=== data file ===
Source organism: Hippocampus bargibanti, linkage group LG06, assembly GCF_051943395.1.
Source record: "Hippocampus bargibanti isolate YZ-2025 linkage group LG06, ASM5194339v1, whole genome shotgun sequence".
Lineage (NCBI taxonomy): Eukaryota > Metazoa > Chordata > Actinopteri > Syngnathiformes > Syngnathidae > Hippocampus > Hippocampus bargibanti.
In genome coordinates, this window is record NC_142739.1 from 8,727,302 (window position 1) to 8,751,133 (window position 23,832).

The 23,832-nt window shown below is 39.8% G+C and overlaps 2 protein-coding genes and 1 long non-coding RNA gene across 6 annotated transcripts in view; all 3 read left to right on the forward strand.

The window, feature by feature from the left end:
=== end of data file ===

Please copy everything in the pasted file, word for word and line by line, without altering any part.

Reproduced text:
Source organism: Hippocampus bargibanti, linkage group LG06, assembly GCF_051943395.1.
Source record: "Hippocampus bargibanti isolate YZ-2025 linkage group LG06, ASM5194339v1, whole genome shotgun sequence".
Lineage (NCBI taxonomy): Eukaryota > Metazoa > Chordata > Actinopteri > Syngnathiformes > Syngnathidae > Hippocampus > Hippocampus bargibanti.
In genome coordinates, this window is record NC_142739.1 from 8,727,302 (window position 1) to 8,751,133 (window position 23,832).

The 23,832-nt window shown below is 39.8% G+C and overlaps 2 protein-coding genes and 1 long non-coding RNA gene across 6 annotated transcripts in view; all 3 read left to right on the forward strand.

The window, feature by feature from the left end: